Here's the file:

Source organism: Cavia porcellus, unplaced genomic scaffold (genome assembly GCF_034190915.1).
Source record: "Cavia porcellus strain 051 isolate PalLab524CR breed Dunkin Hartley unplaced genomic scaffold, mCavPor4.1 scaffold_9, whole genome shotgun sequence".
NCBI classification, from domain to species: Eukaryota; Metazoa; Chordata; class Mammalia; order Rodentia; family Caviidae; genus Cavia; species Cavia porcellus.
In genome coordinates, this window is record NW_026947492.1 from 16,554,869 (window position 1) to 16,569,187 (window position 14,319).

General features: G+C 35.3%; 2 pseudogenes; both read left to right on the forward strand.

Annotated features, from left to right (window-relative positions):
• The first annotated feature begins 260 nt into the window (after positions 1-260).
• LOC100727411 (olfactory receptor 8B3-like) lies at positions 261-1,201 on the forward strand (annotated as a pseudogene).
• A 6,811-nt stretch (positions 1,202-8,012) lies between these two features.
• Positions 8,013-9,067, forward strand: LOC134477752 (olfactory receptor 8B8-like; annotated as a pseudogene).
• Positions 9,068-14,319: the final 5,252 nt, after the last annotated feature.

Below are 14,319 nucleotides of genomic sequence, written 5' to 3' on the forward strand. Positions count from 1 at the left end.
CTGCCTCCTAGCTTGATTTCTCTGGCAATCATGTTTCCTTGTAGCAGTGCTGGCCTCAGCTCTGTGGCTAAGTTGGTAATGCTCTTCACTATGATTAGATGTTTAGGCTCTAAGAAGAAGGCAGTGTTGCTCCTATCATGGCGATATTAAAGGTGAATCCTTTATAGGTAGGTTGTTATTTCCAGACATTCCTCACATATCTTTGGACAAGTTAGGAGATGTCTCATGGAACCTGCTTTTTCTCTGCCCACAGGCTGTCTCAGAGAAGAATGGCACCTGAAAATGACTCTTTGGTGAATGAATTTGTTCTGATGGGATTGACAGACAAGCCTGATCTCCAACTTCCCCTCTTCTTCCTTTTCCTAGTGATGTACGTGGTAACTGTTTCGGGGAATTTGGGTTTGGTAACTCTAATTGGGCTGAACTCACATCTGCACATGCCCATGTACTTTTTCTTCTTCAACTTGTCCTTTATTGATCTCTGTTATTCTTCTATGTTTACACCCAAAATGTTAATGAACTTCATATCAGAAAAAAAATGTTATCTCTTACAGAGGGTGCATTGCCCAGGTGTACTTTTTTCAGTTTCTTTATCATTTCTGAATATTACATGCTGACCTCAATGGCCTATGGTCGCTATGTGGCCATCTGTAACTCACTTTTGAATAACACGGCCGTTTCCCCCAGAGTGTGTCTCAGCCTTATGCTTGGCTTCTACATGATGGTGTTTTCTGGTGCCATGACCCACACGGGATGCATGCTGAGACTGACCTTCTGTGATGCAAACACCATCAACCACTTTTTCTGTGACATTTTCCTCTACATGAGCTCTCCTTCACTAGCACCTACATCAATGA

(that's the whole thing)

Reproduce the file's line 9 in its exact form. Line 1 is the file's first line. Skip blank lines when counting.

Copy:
• A 6,811-nt stretch (positions 1,202-8,012) lies between these two features.